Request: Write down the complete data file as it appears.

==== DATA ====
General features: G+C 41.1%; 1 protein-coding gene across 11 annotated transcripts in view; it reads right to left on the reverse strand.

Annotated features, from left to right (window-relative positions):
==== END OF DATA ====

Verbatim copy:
General features: G+C 41.1%; 1 protein-coding gene across 11 annotated transcripts in view; it reads right to left on the reverse strand.

Annotated features, from left to right (window-relative positions):